Mayo Clinic researchers have found that engaging in mentally stimulating activities, even late in life, may protect against new-onset mild cognitive impairment, which is the intermediate stage between normal cognitive aging and dementia. The study found that cognitively normal people 70 or older who engaged in computer use, craft activities, social activities and playing games had a decreased risk of developing mild cognitive impairment. The results are published in the Jan. 30 edition of JAMA Neurology.
Researchers followed 1,929 cognitively normal participants of the population-based Mayo Clinic Study of Aging in Olmsted County, Minn., for an average duration of four years. After adjusting for sex, age and educational level, researchers discovered that the risk of new-onset mild cognitive impairment decreased by 30% with computer use, 28% with craft activities, 23% with social activities, and 22% with playing games.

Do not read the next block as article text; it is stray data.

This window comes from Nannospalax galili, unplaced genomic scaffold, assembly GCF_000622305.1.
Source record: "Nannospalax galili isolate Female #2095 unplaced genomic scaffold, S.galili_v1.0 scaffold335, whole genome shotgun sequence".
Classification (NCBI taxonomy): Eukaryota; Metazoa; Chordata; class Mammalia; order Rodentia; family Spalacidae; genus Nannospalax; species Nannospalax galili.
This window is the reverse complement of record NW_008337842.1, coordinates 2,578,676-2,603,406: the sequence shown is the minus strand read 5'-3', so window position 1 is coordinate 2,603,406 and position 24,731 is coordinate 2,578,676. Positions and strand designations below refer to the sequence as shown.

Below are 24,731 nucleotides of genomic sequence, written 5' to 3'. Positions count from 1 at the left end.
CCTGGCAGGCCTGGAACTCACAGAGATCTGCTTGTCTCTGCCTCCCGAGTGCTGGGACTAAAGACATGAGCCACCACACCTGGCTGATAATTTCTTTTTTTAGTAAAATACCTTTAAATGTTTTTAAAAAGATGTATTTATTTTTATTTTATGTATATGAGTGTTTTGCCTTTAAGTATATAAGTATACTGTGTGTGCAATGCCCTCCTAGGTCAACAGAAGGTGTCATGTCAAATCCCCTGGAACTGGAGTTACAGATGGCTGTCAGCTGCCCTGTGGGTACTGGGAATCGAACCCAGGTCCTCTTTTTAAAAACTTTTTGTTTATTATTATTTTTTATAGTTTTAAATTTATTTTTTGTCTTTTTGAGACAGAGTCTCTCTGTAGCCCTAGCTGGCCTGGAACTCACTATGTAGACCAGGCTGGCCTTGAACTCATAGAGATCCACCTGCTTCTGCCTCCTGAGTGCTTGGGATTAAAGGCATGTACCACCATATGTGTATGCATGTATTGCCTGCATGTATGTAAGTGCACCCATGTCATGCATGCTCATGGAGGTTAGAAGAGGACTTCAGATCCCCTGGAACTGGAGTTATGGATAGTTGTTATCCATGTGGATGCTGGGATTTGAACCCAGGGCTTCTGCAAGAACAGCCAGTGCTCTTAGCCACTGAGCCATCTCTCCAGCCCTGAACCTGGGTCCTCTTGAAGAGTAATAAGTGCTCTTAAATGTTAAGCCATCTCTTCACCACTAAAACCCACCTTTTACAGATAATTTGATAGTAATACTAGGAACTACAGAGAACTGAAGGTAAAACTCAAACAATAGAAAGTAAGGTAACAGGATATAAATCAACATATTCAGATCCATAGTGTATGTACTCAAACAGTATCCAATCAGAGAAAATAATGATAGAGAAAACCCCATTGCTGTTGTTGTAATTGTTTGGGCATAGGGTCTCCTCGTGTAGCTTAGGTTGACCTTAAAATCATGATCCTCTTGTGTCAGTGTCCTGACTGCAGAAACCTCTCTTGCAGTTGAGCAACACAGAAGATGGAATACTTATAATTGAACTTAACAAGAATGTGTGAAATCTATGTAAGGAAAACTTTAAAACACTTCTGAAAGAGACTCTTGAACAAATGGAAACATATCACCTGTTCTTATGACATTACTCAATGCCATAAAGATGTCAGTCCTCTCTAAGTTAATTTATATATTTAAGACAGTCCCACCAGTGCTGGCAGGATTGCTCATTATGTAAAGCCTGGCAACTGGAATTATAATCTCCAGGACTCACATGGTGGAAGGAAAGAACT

“Our team found that persons who performed these activities at least one to two times per week had less cognitive decline than those who engaged in the same activities only two to three times per month or less,” says Yonas Geda, M.D., psychiatrist and behavioral neurologist at Mayo Clinic’s Arizona campus and senior author of the study.
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The benefits of being cognitively engaged even were seen among apolipoprotein E (APOE) ε4 carriers. APOE ε4 is a genetic risk factor for mild cognitive impairment and Alzheimer’s dementia. However, for APOE ε4 carriers, only computer use and social activities were associated with a decreased risk of mild cognitive impairment.
“Even for a person who is at genetic risk for cognitive decline, engaging in some activities was beneficial,” says Janina Krell-Roesch, Ph.D., the first author of the study and a postdoctoral researcher in Dr. Geda’s Translational Neuroscience and Aging Program (TAP). “So I think the signal is there even for APOE ε4 carriers.”